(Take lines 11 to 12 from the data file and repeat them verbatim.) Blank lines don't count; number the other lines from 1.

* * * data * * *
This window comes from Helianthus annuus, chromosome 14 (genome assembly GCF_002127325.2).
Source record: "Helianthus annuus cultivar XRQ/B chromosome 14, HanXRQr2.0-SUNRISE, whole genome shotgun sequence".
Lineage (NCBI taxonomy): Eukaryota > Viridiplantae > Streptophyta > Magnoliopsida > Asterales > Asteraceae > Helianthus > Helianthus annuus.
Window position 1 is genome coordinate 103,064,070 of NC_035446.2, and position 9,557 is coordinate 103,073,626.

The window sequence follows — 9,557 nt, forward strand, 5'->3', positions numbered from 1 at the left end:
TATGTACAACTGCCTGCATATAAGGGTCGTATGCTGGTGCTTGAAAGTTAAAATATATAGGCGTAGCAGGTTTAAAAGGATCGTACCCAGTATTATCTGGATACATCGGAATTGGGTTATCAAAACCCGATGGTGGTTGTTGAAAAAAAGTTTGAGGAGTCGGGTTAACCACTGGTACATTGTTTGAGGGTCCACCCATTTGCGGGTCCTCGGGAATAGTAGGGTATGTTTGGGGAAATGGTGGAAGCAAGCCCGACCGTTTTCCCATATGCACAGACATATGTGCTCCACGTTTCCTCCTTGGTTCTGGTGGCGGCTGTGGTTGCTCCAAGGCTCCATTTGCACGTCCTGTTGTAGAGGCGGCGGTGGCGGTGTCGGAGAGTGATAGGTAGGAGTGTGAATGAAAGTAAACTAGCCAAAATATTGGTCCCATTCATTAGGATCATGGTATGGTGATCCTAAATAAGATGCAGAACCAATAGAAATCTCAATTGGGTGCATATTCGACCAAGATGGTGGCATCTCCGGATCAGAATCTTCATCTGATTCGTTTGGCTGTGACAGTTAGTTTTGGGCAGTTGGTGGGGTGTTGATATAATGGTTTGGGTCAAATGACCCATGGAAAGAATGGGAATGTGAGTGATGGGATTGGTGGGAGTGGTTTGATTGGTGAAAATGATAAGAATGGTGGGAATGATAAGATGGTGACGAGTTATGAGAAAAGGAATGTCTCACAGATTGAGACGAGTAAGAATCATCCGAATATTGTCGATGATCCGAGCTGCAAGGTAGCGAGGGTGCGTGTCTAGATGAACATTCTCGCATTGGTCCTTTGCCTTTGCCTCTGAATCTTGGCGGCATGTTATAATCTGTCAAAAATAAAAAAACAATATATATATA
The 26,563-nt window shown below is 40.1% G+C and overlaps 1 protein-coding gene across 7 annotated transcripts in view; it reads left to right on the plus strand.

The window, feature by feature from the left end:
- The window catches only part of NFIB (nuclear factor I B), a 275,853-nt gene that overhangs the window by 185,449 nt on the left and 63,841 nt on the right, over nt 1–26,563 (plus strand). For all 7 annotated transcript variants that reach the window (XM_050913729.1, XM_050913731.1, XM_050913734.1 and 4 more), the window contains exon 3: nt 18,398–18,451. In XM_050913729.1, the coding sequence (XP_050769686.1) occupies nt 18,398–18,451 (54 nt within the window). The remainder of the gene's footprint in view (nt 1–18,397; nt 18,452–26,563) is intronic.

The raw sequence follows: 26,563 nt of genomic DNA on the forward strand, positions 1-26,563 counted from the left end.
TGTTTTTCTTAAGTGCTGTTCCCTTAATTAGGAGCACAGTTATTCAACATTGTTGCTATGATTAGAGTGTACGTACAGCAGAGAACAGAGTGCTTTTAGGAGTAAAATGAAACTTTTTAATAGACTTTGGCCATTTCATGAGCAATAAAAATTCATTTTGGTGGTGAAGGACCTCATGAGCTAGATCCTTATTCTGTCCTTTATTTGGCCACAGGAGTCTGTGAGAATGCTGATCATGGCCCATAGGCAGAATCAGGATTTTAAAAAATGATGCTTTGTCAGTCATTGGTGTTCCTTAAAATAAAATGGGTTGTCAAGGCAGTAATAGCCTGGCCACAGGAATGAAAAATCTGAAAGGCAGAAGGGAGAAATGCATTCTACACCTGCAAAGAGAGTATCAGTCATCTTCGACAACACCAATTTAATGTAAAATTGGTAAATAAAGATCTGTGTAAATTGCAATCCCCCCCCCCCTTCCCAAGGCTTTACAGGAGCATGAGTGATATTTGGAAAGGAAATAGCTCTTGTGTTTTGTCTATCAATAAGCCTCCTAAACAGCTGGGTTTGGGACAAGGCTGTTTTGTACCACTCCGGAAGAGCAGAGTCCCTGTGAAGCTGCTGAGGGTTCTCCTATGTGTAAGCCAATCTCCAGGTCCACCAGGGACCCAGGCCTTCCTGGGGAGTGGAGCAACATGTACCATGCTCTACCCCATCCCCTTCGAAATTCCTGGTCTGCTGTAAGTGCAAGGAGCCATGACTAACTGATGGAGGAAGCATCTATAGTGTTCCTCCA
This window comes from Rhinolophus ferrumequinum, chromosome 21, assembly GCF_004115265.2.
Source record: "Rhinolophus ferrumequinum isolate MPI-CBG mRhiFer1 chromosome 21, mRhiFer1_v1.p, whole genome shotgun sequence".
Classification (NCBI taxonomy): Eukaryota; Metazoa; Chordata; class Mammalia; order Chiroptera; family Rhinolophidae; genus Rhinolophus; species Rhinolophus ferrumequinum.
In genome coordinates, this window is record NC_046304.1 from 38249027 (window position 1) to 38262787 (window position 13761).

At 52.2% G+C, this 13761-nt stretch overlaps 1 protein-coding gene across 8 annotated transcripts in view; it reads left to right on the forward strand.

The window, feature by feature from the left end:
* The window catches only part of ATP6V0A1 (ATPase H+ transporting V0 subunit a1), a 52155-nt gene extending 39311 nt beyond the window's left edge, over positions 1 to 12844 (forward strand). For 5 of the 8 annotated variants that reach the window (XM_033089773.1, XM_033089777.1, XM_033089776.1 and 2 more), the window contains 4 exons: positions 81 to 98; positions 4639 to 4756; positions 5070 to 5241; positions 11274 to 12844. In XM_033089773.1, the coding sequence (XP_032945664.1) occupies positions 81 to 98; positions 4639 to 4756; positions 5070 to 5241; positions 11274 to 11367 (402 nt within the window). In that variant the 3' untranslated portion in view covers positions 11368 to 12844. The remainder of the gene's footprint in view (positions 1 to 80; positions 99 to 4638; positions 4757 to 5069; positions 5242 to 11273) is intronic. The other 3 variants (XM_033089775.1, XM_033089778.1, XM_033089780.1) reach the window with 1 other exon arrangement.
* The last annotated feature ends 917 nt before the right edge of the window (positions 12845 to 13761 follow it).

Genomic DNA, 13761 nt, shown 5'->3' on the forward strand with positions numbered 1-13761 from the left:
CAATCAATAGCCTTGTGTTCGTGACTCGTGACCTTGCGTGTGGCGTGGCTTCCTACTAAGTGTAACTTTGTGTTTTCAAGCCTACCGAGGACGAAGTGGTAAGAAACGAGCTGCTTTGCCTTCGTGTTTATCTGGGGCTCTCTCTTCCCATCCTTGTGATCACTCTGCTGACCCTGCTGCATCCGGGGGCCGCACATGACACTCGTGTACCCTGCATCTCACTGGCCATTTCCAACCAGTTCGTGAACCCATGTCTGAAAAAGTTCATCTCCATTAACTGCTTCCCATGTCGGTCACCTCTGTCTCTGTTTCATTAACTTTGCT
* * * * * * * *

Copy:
TGTTTTTCTTAAGTGCTGTTCCCTTAATTAGGAGCACAGTTATTCAACATTGTTGCTATGATTAGAGTGTACGTACAGCAGAGAACAGAGTGCTTTTAGGAGTAAAATGAAACTTTTTAATAGACTTTGGCCATTTCATGAGCAATAAAAATTCATTTTGGTGGTGAAGGACCTCATGAGCTAGATCCTTATTCTGTCCTTTATTTGGCCACAGGAGTCTGTGAGAATGCTGATCATGGCCCATAGGCAGAATCAGGATTTTAAAAAATGATGCTTTGTCAGTCATTGGTGTTCCTTAAAATAAAATGGGTTGTCAAGGCAGTAATAGCCTGGCCACAGGAATGAAAAATCTGAAAGGCAGAAGGGAGAAATGCATTCTACACCTGCAAAGAGAGTATCAGTCATCTTCGACAACACCAATTTAATGTAAAATTGGTAAATAAAGATCTGTGTAAATTGCAATCCCCCCCCCCCTTCCCAAGGCTTTACAGGAGCATGAGTGATATTTGGAAAGGAAATAGCTCTTGTGTTTTGTCTATCAATAAGCCTCCTAAACAGCTGGGTTTGGGACAAGGCTGTTTTGTACCACTCCGGAAGAGCAGAGTCCCTGTGAAGCTGCTGAGGGTTCTCCTATGTGTAAGCCAATCTCCAGGTCCACCAGGGACCCAGGCCTTCCTGGGGAGTGGAGCAACATGTACCATGCTCTACCCCATCCCCTTCGAAATTCCTGGTCTGCTGTAAGTGCAAGGAGCCATGACTAACTGATGGAGGAAGCATCTATAGTGTTCCTCCA
This window comes from Rhinolophus ferrumequinum, chromosome 21, assembly GCF_004115265.2.